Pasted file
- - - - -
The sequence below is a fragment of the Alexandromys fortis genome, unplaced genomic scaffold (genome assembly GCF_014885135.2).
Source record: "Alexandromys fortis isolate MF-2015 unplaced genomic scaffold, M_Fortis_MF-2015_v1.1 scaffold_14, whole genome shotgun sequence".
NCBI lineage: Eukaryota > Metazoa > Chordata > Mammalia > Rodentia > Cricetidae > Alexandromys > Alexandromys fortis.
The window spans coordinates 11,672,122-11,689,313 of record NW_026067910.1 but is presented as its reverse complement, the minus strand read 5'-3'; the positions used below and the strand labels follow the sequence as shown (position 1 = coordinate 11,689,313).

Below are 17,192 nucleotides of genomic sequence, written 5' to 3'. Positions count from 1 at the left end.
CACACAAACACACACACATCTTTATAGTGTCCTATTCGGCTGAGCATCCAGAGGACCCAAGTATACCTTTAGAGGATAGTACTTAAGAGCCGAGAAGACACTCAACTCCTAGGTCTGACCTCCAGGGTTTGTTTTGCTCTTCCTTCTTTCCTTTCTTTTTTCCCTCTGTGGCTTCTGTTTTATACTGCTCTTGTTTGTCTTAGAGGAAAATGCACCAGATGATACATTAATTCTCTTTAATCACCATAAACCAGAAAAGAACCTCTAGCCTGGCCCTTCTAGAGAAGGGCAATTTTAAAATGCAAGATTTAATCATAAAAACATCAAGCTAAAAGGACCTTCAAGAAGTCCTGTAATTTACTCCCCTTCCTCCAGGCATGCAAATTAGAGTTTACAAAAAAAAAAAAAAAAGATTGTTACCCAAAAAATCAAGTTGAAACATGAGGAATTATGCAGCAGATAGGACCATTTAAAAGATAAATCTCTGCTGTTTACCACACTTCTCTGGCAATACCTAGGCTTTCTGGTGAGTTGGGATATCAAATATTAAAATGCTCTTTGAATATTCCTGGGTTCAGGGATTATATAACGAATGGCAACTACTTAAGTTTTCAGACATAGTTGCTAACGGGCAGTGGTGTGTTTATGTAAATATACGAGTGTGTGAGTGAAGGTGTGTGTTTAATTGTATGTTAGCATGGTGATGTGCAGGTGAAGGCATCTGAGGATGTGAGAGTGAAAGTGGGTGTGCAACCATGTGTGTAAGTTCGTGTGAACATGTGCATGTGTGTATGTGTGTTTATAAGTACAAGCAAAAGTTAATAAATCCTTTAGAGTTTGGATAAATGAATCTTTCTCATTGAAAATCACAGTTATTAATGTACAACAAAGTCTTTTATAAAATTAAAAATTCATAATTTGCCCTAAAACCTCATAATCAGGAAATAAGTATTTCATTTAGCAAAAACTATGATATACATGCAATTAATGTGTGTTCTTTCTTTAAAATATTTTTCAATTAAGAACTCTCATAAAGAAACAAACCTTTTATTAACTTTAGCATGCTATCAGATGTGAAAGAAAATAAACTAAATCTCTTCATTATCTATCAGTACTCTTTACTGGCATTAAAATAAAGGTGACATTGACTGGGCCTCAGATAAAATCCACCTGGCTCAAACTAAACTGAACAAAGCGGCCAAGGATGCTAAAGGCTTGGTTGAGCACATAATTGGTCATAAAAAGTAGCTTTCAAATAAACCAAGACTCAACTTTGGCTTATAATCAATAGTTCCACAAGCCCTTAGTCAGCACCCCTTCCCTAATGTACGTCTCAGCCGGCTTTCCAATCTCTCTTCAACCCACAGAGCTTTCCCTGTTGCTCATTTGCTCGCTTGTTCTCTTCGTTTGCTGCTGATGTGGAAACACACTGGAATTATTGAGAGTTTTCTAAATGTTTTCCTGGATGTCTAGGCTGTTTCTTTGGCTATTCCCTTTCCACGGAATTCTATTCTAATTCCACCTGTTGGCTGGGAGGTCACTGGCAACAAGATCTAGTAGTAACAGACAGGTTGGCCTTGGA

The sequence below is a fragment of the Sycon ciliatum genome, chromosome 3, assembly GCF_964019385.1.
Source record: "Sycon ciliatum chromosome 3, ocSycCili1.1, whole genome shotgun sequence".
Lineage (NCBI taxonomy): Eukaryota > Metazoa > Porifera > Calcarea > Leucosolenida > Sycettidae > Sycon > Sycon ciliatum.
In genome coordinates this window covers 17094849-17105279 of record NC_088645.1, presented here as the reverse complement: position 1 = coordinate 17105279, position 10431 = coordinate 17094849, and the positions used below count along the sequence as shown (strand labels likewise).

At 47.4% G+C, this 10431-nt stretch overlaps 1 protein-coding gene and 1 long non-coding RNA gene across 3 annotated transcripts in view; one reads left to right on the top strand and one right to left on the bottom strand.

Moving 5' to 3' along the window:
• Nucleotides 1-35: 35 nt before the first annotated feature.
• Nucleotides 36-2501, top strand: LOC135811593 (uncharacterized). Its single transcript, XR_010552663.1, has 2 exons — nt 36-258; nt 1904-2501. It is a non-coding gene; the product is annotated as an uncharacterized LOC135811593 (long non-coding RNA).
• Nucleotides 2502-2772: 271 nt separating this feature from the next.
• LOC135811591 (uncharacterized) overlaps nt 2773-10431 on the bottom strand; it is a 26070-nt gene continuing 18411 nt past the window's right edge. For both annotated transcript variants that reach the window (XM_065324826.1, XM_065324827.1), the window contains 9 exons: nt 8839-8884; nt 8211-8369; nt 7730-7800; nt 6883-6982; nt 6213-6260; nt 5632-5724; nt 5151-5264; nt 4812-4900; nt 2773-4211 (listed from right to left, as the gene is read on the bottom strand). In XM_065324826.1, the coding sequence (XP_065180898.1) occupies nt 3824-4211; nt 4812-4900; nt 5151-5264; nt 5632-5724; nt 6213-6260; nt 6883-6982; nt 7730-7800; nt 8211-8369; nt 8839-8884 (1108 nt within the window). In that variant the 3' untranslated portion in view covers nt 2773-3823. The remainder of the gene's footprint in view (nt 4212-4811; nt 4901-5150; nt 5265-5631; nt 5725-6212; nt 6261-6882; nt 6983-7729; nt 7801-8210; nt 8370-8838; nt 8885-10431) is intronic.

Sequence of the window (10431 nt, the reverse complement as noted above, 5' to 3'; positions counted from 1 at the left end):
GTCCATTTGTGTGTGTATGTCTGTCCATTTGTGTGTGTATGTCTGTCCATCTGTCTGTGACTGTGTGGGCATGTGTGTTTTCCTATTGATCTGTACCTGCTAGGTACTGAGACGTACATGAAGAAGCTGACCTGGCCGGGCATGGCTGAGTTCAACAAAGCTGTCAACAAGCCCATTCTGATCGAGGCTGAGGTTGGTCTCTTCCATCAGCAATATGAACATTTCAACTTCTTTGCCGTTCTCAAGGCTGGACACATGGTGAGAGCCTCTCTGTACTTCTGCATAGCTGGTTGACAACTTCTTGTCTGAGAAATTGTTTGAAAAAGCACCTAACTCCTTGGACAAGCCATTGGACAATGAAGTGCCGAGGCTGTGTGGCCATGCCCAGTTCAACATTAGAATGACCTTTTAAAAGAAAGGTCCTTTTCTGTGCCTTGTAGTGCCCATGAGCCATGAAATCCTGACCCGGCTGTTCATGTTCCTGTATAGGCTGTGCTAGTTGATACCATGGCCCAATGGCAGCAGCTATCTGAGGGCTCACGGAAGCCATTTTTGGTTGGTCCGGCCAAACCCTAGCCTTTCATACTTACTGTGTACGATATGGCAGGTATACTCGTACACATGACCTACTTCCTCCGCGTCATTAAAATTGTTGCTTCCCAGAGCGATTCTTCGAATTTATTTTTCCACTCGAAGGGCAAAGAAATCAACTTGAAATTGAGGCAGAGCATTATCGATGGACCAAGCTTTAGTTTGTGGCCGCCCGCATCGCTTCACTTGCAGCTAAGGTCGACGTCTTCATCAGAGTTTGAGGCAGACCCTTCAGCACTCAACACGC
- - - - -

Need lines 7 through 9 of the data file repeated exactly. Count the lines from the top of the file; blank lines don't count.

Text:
The sequence below is a fragment of the Sycon ciliatum genome, chromosome 3, assembly GCF_964019385.1.
Source record: "Sycon ciliatum chromosome 3, ocSycCili1.1, whole genome shotgun sequence".
Lineage (NCBI taxonomy): Eukaryota > Metazoa > Porifera > Calcarea > Leucosolenida > Sycettidae > Sycon > Sycon ciliatum.